A weekly advocacy message from Mary Woolley: What we stand for

Mary Woolley

Dear Research Advocate,

The shocking attacks in Beirut and Paris serve as reminders of the global interconnectedness of our society. In so many ways, the tragedies others face are also ours and their challenges are our challenges, health challenges very much included. Last evening I interviewed Dr. Tamar Kokashvili, a grantee of CRDF Global, at their 20th anniversary dinner.  Dr. Kokashvili, who hails from the nation of Georgia, collaborates with University of Maryland scientists to characterize genetic diversity of cholera bacteria (over 200 strains, complicating both diagnosis and treatment). Just in the last few weeks we have learned of cholera outbreaks in Syrian refugee camps, and cholera is reported throughout Iraq; life-threatening disease is part of our war torn, war weary world.  Last month, in his particularly eloquent address to the National Academy of Medicine’s 45th Anniversary Celebration, World Bank president Jim Yong Kim called on the Academy to expand its global health-related work. Global health presents an opportunity to improve security, equity, and delivery-- and research plays a key role in each.

One of the hallmarks of public health is its global focus. Please participate with us next Monday, November 23, during our annual Public Health Thank You Day. Take this opportunity to say thanks to those like Dr. Kokashvili and President Kim who are committed to finding the solutions to what ails us. The conversation will be lively on social media, with the hashtag #PHTYD. Visit our toolkit for ideas of how to participate.

Your advocacy messages are being heard on Capitol Hill.  Appropriators and other Members of Congress are keeping the drumbeat strong for higher budget allocations for research funding. Senator Jerry Moran (R-KS) spoke convincingly on the floor yesterday, urging his colleagues to commit to strong support for medical progress and the agencies that advance it. A bipartisan group of 145 House members signed on to a letter to the Appropriations Committee urging FY16 NIH funding of at least $32 billion. And appropriator Rep. Kevin Yoder (R-KS-03) is seeking more signatures on a letter from conservative members (52 and counting…) advocating for more than $33 billion for NIH in FY16.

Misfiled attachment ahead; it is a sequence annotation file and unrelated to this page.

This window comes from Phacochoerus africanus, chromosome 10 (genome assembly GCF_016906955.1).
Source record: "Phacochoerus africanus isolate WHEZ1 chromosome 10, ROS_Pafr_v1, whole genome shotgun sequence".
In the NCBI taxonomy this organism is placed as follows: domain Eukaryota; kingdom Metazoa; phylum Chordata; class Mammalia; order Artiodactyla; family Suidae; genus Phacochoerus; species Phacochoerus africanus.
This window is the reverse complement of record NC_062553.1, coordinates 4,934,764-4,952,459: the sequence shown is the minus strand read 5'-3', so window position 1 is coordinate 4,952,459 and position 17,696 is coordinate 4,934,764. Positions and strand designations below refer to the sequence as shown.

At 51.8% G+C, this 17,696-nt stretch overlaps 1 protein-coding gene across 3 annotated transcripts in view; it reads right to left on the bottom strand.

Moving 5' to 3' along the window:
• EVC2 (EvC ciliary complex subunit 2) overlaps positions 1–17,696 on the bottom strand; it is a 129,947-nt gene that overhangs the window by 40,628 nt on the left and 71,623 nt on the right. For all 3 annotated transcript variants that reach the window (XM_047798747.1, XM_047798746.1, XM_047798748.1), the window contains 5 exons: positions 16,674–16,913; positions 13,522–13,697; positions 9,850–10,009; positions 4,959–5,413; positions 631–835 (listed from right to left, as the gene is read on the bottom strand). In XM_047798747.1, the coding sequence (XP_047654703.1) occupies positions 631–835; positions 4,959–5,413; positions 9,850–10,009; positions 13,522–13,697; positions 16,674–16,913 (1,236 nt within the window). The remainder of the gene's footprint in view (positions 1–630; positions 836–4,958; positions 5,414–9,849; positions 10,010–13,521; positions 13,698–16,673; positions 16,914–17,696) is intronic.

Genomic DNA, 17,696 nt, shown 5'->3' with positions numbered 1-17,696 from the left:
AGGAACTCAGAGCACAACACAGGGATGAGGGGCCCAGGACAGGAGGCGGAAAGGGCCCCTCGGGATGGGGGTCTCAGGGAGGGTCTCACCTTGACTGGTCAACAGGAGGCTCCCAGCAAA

Even as appropriations work speeds toward the December 11 deadline, details are surfacing about the much anticipated Senate Innovation bill (the companion to the House 21st Century Cures Act).  We do not expect to see mandatory funding in the first iteration, due out shortly, but we don't take that to mean such funding is off the table. Discussions are reportedly ongoing and promising. The Senate legislation could well follow the pattern of the House bill, which began without dollars attached. 

With Rep. Kevin Brady (R-TX-08) sworn in as the new Chairman of the House Ways and Means Committee (succeeding Paul Ryan, now Speaker), it is likely we’ll see movement soon on a “tax extenders”  bill. This legislation could be a viable vehicle for repealing, or at least “pausing,” the medical device tax. As you know, I believe it is a strategic mistake for our nation to levy a tax -- particularly an excise or “sin” tax -- on medical innovation. It simply does not make sense to invest federal dollars in faster medical progress while discouraging private sector investment to achieve the same goal.  If you share my view, please tweet members of the the tax writing committees in Congress -- the House Ways and Means Committee and the Senate Finance Committee -- urging them to forge a bipartisan agreement this year to repeal the device tax. You can find their Twitter handles and suggested tweets here.

Ensuring that public policy is aligned with the imperative of faster medical progress is what Research!America’s voter education initiative, “Campaign for Cures,” is all about. Join us in this effort! Email Mike Coburn at mcoburn@researchamerica.org for more information.

Sincerely,

Mary Woolley
 

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America’s economic destiny lies in innovation, technology, science and research.
The Honorable John E. Porter